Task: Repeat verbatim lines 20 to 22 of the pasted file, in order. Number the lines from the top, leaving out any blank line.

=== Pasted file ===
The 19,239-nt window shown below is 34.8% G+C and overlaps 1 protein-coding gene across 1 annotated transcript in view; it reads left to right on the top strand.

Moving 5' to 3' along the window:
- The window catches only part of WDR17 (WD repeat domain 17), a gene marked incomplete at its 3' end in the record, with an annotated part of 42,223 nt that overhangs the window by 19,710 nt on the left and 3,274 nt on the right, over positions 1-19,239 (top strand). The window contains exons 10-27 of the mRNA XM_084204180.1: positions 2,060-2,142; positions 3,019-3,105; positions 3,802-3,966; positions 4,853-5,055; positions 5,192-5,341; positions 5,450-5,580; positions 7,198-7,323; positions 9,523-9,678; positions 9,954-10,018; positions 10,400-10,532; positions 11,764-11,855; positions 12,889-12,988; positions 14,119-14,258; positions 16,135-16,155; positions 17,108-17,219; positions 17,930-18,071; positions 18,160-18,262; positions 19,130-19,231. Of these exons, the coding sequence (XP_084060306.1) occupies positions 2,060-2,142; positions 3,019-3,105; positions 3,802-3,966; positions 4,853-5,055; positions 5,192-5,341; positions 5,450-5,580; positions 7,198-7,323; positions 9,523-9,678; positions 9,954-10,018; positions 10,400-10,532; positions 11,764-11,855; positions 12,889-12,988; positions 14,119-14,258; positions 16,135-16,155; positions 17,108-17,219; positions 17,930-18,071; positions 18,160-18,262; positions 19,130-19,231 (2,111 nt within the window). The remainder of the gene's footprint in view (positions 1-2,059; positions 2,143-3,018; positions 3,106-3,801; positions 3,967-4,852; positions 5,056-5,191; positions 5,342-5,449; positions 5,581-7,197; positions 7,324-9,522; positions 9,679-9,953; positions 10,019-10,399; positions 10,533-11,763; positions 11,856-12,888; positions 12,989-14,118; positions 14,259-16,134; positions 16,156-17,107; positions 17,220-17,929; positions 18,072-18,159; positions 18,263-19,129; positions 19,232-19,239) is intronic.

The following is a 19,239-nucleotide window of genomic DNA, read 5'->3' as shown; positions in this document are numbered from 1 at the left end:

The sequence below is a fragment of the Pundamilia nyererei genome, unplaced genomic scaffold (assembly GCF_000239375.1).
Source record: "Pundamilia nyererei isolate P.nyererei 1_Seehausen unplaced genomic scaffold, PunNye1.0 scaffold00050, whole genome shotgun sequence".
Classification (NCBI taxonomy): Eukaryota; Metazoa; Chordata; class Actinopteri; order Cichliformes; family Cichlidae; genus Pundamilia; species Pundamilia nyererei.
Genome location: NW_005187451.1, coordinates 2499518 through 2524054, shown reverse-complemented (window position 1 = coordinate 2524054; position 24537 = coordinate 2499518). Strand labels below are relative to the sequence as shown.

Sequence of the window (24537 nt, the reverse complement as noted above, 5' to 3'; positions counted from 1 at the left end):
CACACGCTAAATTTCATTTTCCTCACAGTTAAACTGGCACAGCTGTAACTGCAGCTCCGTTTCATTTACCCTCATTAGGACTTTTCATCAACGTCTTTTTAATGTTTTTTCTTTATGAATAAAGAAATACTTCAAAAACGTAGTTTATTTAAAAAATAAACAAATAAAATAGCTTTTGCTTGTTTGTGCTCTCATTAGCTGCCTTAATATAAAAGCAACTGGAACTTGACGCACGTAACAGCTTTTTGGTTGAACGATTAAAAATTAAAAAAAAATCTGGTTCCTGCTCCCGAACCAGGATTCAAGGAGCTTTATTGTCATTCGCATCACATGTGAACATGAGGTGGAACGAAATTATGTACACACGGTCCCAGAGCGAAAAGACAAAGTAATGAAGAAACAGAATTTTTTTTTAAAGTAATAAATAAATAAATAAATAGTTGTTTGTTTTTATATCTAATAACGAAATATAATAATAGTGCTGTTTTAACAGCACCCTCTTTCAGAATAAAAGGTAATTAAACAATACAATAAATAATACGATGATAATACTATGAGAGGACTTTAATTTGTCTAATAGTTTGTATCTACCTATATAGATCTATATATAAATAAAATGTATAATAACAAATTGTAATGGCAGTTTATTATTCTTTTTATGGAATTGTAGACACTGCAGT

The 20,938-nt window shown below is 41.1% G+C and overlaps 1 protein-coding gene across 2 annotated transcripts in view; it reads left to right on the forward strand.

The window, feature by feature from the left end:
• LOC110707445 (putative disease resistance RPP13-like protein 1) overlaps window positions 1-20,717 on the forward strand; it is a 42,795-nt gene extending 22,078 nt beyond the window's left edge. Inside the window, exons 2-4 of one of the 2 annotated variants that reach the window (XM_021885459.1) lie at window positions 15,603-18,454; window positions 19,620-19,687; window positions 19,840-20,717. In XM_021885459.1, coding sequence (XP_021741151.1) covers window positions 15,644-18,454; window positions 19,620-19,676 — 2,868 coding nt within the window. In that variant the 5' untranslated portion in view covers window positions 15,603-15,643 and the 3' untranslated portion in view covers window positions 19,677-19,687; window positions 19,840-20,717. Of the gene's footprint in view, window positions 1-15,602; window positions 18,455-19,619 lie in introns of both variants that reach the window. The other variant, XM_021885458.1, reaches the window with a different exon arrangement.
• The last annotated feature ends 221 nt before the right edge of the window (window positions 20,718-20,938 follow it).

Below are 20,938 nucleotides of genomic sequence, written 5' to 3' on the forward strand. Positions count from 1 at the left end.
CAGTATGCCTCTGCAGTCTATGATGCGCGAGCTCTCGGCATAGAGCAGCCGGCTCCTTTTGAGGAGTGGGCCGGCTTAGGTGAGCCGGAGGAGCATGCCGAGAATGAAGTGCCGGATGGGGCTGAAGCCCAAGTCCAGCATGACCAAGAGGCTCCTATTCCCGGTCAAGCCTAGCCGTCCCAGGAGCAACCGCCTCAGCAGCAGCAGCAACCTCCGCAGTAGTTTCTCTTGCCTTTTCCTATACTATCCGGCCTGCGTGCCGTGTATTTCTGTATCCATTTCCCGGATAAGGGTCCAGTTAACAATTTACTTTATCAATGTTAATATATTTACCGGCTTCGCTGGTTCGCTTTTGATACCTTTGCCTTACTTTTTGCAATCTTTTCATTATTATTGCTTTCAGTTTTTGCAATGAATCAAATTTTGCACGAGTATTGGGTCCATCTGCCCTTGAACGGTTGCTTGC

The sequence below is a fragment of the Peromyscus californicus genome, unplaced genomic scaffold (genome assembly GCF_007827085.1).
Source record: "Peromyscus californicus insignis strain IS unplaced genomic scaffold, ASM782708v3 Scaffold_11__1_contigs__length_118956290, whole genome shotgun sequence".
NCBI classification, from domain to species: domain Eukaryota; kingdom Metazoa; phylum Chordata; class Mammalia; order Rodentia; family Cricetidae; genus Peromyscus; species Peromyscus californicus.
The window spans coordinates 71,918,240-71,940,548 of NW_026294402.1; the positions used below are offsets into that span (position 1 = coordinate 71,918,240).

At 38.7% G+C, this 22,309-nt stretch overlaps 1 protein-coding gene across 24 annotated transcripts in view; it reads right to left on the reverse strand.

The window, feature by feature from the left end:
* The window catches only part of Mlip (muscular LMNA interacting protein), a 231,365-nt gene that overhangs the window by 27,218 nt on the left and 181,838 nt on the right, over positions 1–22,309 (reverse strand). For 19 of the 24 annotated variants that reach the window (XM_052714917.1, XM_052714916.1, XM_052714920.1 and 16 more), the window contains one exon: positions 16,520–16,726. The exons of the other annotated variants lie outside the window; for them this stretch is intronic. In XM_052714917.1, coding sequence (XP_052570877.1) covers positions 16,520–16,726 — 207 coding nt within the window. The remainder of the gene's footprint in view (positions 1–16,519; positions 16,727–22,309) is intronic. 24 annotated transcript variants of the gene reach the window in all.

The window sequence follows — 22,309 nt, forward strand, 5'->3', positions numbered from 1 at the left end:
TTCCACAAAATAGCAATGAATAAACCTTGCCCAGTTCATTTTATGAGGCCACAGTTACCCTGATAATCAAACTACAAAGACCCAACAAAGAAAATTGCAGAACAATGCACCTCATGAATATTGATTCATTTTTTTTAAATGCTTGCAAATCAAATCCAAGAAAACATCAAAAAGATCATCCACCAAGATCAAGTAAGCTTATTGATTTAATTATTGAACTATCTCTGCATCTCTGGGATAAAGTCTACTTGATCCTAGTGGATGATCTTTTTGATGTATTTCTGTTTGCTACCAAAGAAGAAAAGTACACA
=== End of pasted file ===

The window spans coordinates 71,918,240-71,940,548 of NW_026294402.1; the positions used below are offsets into that span (position 1 = coordinate 71,918,240).

At 38.7% G+C, this 22,309-nt stretch overlaps 1 protein-coding gene across 24 annotated transcripts in view; it reads right to left on the reverse strand.

The window, feature by feature from the left end: